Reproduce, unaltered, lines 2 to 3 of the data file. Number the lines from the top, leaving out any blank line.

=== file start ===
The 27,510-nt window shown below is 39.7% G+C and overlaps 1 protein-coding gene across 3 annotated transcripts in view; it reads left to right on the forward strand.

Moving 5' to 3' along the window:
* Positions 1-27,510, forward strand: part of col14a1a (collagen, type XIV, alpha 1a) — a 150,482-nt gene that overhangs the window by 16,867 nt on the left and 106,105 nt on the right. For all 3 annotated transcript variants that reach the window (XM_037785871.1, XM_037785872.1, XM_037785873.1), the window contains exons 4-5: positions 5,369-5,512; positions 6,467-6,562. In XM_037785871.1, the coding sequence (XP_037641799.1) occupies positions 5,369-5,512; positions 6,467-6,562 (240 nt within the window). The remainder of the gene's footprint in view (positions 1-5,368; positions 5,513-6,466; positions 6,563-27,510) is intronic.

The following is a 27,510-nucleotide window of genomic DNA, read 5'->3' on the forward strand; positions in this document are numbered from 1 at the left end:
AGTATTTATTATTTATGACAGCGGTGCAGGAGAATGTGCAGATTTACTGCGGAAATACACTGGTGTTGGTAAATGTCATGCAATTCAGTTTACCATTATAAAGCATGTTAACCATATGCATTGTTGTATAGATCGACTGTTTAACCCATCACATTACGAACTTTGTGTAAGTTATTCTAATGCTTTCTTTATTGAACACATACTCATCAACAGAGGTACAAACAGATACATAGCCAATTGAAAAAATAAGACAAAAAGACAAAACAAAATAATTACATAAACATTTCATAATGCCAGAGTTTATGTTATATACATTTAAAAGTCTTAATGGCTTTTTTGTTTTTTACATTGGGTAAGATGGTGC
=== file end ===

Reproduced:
Moving 5' to 3' along the window:
* Positions 1-27,510, forward strand: part of col14a1a (collagen, type XIV, alpha 1a) — a 150,482-nt gene that overhangs the window by 16,867 nt on the left and 106,105 nt on the right. For all 3 annotated transcript variants that reach the window (XM_037785871.1, XM_037785872.1, XM_037785873.1), the window contains exons 4-5: positions 5,369-5,512; positions 6,467-6,562. In XM_037785871.1, the coding sequence (XP_037641799.1) occupies positions 5,369-5,512; positions 6,467-6,562 (240 nt within the window). The remainder of the gene's footprint in view (positions 1-5,368; positions 5,513-6,466; positions 6,563-27,510) is intronic.